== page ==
Now since Syria withdrew, precious few were left in Lebanon to constitute this "Sunni" audience. In the elections, no politicians who mis-read the mood badly enough to send this message won any seats. Instead, Hezballah had to deal with two political forces, neither of whom wanted Hezballah to remain outside the Lebanese consensus. The "Christian" audience wanted to hold Hezballah to its word, and have it shed the total independence of action that was a deterrent to foreign economic investment, while maintaining its independence of deployment. Oversight by a body that represents Lebanese consensus stops war from being initiated from the Lebanese side and satisfies investors. Independence of deployment is a vital component of the strategic mix that allows primitive missile technology to evade the seeing eye of a competing supreme air force, as I said before. This was well understood by all but the second force arrayed against Hezballah in Lebanese internal politics. One apt philosophical name for this group might be the "anti-Shiites". These people held the view that, even if a deterrent was nice to have, it was better to trust the Israelis to never hurt Lebanon than to let Hezballah have any responsibility for the deterrent. Since this view is overtly racist, it was unpalatable in raw form. The "cooked" version was to insist that Hezballah integrate into the armed forces of Lebanon.

This seems like a minute distinction from the previous view that Hezballah must have Lebanese consensus oversight. But the difference in end result is vast. In the armed forces, it is impossible to keep the weapons hidden. This is inherent in the way the military operates. You train people, indoctrinate them, and give them weapons that kill and officers to whom they are accountable. You trust them as far as these officers can see the weapons. This is key. If the officers do not know where the weapons are, then we have a gang. A gang is the correct term for what we in Lebanon called "militias" during the civil war. A set of petty local tyrants only beholden to their leadership by fear. No one can stop them stealing from civilians except by threatening them with a bigger gun. The genius of Hezballah's "well regulated militia" is that the soldiers' indoctrination is stronger than a regular army's. Officers can expect complete obedience even when the weapons and the soldiers are out of their sight. And thus out of sight of enemy spies and satellites.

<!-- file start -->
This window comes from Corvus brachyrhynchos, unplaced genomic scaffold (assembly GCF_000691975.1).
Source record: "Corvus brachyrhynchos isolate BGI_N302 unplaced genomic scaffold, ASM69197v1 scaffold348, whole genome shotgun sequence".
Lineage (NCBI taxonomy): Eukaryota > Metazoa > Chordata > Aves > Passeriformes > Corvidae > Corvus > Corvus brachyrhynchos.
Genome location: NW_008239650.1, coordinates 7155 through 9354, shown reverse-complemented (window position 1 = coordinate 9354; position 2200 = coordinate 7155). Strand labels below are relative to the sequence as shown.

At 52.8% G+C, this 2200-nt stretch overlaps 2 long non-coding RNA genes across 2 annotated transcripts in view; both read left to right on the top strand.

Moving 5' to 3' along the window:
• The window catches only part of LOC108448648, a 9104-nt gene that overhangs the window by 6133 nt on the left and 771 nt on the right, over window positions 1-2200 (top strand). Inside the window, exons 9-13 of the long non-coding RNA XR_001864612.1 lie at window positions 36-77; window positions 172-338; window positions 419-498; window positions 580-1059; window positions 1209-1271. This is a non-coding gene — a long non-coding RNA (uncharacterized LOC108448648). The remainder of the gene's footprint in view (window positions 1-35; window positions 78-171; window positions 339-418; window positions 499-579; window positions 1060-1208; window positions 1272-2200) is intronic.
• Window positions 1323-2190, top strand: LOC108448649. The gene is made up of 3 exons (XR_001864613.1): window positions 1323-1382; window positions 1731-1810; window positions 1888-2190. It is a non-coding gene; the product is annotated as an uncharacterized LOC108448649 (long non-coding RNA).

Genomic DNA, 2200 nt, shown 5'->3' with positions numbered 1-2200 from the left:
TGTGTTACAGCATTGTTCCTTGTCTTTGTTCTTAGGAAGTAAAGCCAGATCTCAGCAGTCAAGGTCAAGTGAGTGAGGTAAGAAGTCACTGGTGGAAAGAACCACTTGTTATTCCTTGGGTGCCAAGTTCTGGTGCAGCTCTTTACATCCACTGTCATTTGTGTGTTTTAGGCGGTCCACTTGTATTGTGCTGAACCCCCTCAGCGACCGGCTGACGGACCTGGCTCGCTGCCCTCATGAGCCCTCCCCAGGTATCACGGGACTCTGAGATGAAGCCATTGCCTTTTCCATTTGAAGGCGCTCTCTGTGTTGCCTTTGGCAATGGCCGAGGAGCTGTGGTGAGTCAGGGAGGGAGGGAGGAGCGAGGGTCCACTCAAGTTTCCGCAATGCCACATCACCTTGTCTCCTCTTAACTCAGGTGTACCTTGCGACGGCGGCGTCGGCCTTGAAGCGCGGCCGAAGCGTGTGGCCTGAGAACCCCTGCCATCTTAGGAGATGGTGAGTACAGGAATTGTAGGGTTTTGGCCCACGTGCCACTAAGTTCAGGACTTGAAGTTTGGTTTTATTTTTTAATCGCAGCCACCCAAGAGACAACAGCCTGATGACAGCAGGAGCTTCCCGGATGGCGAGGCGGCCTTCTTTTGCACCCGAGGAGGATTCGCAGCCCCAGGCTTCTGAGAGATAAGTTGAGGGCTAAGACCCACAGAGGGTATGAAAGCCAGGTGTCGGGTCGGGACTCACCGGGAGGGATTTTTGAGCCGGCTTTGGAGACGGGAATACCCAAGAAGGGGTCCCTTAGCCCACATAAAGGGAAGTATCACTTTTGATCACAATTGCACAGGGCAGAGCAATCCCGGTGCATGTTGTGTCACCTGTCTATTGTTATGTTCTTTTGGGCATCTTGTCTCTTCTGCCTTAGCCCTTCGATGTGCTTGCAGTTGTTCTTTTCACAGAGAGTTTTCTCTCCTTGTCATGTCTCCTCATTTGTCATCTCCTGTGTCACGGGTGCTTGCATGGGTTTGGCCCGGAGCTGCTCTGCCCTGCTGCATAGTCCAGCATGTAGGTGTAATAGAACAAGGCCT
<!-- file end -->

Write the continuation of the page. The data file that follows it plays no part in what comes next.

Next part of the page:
So if the true "anti-shiites" are so few, how come the politicians that pandered to them were able to stop Hezballah and the "Christian" audience from uniting and properly legitimizing Hezballaj's status in a way that maintained its greatest strength? My interpretation of Lebanese politics from 2005 to now is that the anti-democratic forces of the Bush administration regarded them as sufficiently like-minded and were giving them support. These Lebanese politicians were all Bush-style would-be aristocrats. Saad Hariri, Walid Junblatt, and Amin Gemayel all inherited wealth, power and influence from fathers who were, in vastly different ways, successful products of an enlightenment meritocracy. Rafiq Hariri was, as you all know, a self-made billionaire who became Prime Minister of Lebanon after he despaired from fixing it any other way, and steered Lebanon's Sunnis away from extremism. Kamal Junblatt was born a feudal scion, died leader of the Socialist movement in Lebanon, and famously referred to his own mother when she died as the last of the feudal line. Pierre Gemayel was influenced by fascism, but he can be credited with saving Lebanon from communist take-over in the days of the PLO.

These great men had foibles and differed and fought but at least had principles. Today, their children are part of the great march backwards towards the feudalism with a democratic-capitalist face for which the Bush administration is chief proponent. For example, their first act on assuming a parliamentary majority in gerrymandered elections was to sack Lebanon's Constitutional Court (local version of the Supreme Court.) No one was left to look into voting irregularities that may have reversed the majority. And until today, the newly appointed justices have yet to agree to convene.

So these are the men with whom Condi Rice is meeting in Rome to plot the next step. They will set conditions tailored to sound reasonable to the Lebanese, but which will keep Hezballah fighting to the finish. Unless someone decent-minded like Fouad Seniora discovers an allegiance to his country greater than his allegiance to his ex-employer's son, and finds a way to save Lebanon and Hezballah by making Hezballah do what it promised half its audience to do.